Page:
Document Detail


Gender-dependent behavioral and biochemical effects of adolescent delta-9-tetrahydrocannabinol in adult maternally deprived rats.
MedLine Citation:
PMID:  22178986     Owner:  NLM     Status:  Publisher    
Abstract/OtherAbstract:
Preclinical data support the long-term adverse effects on cognition, emotionality, and psychotic-like behaviors of adolescent exposure to natural and synthetic cannabinoids. To investigate whether the long-lasting adverse effects induced by cannabinoids in adolescence are influenced by early-life stress, female and male rats were subjected to 24-h maternal deprivation at postnatal day (PND) 9 and treated with tetrahydrocannabinol (THC) during adolescence (PND 35-45) according to our previously reported protocol. At adulthood, rats were tested in the novel object recognition, social interaction, and forced swim tests, to evaluate possible alterations in recognition memory, social behavior, and coping strategy. Moreover, CB1 receptor density and functionality, as well as NMDA and dopamine D1 and D2 receptor densities were measured through autoradiographic binding studies. In female maternally deprived rats, THC failed to impair recognition memory, counteracted aggressiveness induced by maternal deprivation, whereas no interaction was observed in the passive coping behavior. In males, the association of the two events increased passing coping response without affecting other behaviors. This behavioral picture was accompanied by gender-dependent and region-specific alterations in NMDA, D1 and D2 receptors. In conclusion, this study demonstrates that adolescent THC exposure might have different behavioral outcomes in animals previously exposed to early-life stress compared with non-stressed controls. The interaction between the two events is not univocal, and different combinations may arise depending on the sex of the animals and the behavior considered. Alterations in NMDA, D1 and D2 receptors might be involved in the behavioral responses induced by maternal deprivation and in their modulation by THC. This article is part of a Special Issue entitled: Stress and Endocannabinoids.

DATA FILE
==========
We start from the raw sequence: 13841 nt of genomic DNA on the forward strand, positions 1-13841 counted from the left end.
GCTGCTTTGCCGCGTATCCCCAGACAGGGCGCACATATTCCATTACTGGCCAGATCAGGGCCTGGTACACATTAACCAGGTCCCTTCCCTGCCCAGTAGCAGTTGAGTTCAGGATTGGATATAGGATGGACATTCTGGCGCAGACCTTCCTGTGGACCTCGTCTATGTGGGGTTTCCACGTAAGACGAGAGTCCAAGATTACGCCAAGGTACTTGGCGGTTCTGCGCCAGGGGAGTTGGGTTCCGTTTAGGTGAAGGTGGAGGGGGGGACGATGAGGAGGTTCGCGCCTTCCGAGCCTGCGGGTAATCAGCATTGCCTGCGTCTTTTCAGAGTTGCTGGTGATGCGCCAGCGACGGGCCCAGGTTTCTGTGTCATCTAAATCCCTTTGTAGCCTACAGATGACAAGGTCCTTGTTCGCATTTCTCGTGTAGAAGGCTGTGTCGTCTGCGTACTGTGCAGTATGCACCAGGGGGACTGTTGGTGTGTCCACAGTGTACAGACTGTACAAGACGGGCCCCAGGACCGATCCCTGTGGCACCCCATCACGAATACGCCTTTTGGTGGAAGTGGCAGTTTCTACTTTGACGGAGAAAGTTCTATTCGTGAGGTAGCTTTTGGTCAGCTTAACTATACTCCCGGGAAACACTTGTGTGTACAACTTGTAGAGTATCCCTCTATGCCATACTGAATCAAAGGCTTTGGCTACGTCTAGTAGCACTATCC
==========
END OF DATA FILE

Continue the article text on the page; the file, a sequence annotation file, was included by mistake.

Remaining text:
Authors:
E Zamberletti; P Prini; S Speziali; M Gabaglio; M Solinas; D Parolaro; T Rubino
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Publication Detail:
Type:  JOURNAL ARTICLE     Date:  2011-11-29
Journal Detail:
Title:  Neuroscience     Volume:  -     ISSN:  1873-7544     ISO Abbreviation:  -     Publication Date:  2011 Nov 
Date Detail:
Created Date:  2011-12-19     Completed Date:  -     Revised Date:  -    
Medline Journal Info:
Nlm Unique ID:  7605074     Medline TA:  Neuroscience     Country:  -    
Other Details:
Languages:  ENG     Pagination:  -     Citation Subset:  -    
Copyright Information:
Copyright © 2011 IBRO. Published by Elsevier Ltd. All rights reserved.
Affiliation:
DBSF and Neuroscience Center, University of Insubria, via A. da Giussano 10, Busto Arsizio, Varese, Italy.
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